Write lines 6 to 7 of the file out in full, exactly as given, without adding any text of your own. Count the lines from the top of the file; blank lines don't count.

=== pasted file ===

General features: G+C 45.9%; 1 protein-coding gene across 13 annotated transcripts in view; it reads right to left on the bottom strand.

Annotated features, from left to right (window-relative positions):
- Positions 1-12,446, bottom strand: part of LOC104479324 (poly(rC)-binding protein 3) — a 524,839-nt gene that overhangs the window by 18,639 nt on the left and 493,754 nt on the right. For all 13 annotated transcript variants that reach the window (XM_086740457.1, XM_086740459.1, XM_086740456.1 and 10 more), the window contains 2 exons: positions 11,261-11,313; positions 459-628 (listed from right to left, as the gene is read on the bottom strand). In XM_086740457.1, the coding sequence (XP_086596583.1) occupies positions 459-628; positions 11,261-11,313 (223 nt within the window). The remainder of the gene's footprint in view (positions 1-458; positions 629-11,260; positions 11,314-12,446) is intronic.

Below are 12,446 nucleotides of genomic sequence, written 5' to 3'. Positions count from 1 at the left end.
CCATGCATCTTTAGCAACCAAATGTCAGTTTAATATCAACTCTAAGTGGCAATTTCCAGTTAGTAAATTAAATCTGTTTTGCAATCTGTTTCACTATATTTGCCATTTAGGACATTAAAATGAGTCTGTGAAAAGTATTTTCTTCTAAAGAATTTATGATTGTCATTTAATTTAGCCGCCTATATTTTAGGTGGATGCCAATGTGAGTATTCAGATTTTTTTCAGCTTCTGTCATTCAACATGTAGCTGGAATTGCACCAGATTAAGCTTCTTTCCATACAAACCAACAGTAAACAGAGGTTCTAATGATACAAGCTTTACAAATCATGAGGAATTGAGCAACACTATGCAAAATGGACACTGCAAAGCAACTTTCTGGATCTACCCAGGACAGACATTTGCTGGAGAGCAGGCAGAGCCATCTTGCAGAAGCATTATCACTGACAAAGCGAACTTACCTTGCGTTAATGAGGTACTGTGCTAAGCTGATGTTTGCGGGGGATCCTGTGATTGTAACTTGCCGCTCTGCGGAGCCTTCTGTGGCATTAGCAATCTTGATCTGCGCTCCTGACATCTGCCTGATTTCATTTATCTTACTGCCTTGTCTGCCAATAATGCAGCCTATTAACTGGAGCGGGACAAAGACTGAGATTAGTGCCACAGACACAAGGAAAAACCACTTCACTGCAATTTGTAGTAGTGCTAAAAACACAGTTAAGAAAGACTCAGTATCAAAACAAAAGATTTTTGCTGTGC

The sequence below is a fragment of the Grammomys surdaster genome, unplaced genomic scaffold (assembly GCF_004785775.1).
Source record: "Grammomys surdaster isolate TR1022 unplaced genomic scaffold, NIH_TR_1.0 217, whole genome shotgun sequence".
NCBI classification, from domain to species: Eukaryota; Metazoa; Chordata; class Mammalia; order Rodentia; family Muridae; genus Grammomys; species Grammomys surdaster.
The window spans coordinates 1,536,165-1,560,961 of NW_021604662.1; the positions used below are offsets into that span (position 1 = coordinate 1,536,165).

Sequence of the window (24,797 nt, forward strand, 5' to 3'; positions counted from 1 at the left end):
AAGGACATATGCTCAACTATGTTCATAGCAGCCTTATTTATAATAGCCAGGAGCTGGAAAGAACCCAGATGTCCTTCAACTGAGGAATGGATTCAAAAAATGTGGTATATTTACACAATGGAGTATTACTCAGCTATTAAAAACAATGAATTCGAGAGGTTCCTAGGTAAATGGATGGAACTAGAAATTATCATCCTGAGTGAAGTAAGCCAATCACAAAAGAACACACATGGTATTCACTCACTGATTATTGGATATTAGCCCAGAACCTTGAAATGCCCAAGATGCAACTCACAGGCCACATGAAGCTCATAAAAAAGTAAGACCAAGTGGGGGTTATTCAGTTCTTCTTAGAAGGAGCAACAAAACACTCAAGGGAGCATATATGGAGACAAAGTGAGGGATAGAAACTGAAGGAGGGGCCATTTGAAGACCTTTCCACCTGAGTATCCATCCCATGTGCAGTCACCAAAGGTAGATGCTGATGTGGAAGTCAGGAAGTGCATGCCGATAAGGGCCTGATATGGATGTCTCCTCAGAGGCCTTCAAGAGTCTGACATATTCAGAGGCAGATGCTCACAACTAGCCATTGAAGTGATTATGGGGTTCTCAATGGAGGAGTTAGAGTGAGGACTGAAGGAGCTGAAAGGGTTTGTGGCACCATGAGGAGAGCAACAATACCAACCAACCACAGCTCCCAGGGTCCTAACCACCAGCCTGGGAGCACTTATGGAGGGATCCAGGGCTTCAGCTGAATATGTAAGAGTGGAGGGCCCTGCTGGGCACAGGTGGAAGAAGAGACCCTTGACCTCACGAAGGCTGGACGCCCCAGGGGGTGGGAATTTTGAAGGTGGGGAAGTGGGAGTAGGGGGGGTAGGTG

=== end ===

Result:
The sequence below is a fragment of the Grammomys surdaster genome, unplaced genomic scaffold (assembly GCF_004785775.1).
Source record: "Grammomys surdaster isolate TR1022 unplaced genomic scaffold, NIH_TR_1.0 217, whole genome shotgun sequence".